When a defendant is sentenced, there are philosophical reasons behind this sentencing. The four basic reasons are rehabilitation, deterrence, retribution, and incapacitation. Because this process is sensitive, guidelines have been made to ensure that presumptive sentences are mandatory.
Rehabilitation is considered one of the most “humane” goal of punishment. There are different ways a judge can impose a rehabilitation sentence. For example, a young woman is arrested for public drunkenness. The judge could sentence the young woman to 10 days in jail or reprimand her to a 28-day program for the alcohol charge.
The second philosophical reason for sentencing is deterrence. To deter is to encourage something through fear. In this case, if you fear losing your freedom, one is encouraged to obey the law. Deterrence not only looks for retribution but also looks to punish the defendant to a point whereas they would not have a desire to commit another crime. Deterrence can take two forms, general and specific. The general deterrence punishes the criminal, dissuading them from committing the same crime.
The specific deterrence expects that a harsh sentencing will prevent the offender from committing any future activity. There are some questions regarding general deterrence. Because it assumes that, a person will commit a crime after rationalizing the pros and cons. This theory proves to be false with adolescences.
Incapacitation is another amongst the four philosophies. This form of punishment is not interested in providing resources to eliminate criminal activity. This form wants to incarcerate the defendant and keep them that way for as long as possible. This is one way to ensure that the defendant is not committing any crimes. However, studies have shown that once released, an offender is more likely to commit a crime than before they were incarcerated.
Finally yet importantly is retribution. This philosophy states that if a person commits a crime than he or she should be punished based on the degree of the crime. This relies on the principle of “just deserts” which says that a criminal deserves to be punished. Retribution is not the same as revenge it is a way of paying society back.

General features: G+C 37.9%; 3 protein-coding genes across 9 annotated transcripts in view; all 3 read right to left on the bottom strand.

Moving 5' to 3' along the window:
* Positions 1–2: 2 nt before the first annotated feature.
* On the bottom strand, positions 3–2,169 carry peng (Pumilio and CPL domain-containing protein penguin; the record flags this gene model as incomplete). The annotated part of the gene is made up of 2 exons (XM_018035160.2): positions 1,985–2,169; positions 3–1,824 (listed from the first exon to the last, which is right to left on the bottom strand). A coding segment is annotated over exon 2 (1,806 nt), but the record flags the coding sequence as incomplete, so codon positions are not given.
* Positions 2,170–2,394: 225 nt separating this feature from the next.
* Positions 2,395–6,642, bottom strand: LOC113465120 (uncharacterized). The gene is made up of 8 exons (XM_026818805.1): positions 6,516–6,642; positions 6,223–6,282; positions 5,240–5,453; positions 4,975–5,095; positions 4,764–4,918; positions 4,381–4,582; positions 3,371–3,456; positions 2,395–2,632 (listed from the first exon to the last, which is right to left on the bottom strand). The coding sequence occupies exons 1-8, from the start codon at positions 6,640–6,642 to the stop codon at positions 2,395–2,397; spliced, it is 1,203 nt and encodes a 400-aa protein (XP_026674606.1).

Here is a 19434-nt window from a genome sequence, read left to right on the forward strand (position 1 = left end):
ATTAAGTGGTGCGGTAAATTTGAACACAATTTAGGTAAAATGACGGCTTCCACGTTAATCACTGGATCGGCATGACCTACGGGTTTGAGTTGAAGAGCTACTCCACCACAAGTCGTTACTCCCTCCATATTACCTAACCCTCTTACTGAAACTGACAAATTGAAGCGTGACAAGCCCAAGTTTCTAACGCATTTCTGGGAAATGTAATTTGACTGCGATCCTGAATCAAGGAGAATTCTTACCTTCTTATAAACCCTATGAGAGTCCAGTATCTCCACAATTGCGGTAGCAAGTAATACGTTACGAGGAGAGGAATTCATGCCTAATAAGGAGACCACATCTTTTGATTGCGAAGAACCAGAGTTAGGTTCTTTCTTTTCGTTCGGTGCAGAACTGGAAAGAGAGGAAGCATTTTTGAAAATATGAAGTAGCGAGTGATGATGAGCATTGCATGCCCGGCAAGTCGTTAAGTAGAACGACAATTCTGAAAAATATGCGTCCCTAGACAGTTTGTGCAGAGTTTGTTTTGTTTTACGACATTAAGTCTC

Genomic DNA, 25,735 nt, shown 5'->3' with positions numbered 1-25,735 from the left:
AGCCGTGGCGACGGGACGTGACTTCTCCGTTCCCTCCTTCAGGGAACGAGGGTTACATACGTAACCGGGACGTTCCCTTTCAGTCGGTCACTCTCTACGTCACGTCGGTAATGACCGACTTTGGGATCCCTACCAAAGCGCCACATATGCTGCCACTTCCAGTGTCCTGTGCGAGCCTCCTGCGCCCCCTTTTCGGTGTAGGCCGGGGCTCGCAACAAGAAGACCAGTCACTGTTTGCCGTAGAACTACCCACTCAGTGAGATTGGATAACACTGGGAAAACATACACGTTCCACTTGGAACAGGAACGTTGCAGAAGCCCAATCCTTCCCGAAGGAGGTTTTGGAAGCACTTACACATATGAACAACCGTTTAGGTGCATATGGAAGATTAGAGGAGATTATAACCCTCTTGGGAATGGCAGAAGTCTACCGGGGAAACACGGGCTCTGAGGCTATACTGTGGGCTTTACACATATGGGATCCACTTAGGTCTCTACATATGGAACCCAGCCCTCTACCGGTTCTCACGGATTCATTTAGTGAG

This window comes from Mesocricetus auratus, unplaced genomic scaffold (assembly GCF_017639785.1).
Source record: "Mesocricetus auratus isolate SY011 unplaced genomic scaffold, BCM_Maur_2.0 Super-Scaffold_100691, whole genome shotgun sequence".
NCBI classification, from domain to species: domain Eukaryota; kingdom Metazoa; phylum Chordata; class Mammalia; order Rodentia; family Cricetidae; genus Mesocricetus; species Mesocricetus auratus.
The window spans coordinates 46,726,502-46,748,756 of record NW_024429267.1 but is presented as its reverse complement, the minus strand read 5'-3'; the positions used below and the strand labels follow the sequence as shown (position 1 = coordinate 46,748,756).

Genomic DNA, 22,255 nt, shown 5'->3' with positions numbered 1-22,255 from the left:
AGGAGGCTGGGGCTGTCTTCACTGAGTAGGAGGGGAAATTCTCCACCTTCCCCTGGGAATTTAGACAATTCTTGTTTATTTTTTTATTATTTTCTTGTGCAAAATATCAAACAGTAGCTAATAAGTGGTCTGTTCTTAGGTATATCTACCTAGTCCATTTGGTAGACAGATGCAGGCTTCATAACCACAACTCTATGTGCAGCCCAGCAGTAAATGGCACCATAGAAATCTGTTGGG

Sentencing is not an easy task for a judge, but legislative laws have made it a little easier. Legislatures are responsible for determining the length of the sentence as they are for making the law. They have also created penal codes as a guideline; one of them is to determinate sentencing. If the defendant is sentenced to one year in jail then that defendant must do a year minus the “good time”. As an example, a defendant is sentenced to a year but may only have to do eight months based on their good behavior.
Indeterminate sentencing sets a minimum and a maximum amount of time that a criminal must serve. For instance if a defendant was sentenced to 10 – 15 years, he or she would have to serve at least 10 years, before being considered for parole. Legislatures have passed the truth in sentence law as well. It requires that serious crime offenders must complete 85% of their sentence, without “good time” conditions.
The final decision is based on the judge. The primary factor is the behavior of the defendant and or the severity of the crime. There are circumstances as expected, this is why there are two rules, and they are aggravating and mitigating. A harsh sentence can be ruled under aggravating circumstances or a lesser one can be ruled if the circumstances are mitigating.
A judge considers other factors as well regarding the sentence guideline such as mandatory sentence and habitual offender laws. Mandatory sentence states that a judge must not deviate from setting form standards. The habitual offender law states if a person commits a felony, their 3rd time for sentencing should be harsh.
Debates surrounding capital punishment have advocates stating they just want criminals to be punished based in their crimes (just desert). While those who oppose say, their method is just an act of revenge. Nuechterlein (2000) describes vengeance as punishment inflicted in retaliation for an injury or offense, he says if you consider that, any punishment towards a crime constitutes as vengeance. I do not agree with this author’s concept; however, I understand his point of view.
The other article that I viewed opposed the death penalty. The authors pointed out the methods used for capital punishment are cruel and unusual and violate the Eight Amendment. Kaverny (2008) cruel and unusual punishment satisfies the desire for private vengeance. We are all inclined to evaluate harms to ourselves and our loved ones are more deserving of a punishment, than injury to others. This debate influences decisions for punishment because many states believe that if they continue to hand out the death penalty, crime will decrease.
Kaveny, C. (Feb 15, 2008).” Justice or vengeance: is the death penalty cruel & unusual? (Columnist) (Essay).” Commonweal. 135.3 9(1). Opposing Viewpoints Resource Center. Retrieved April 27, 2009, from Apollo library http://galegroup.comNuechterlein, J. (2000). “Capital Punishment Deserves Caution Support” Current Controversies: Capital Punishment. Greenhaven press. Opposing Viewpoints Center. Retrieved April 27, 2009 from Apollo library http://galegroup.com
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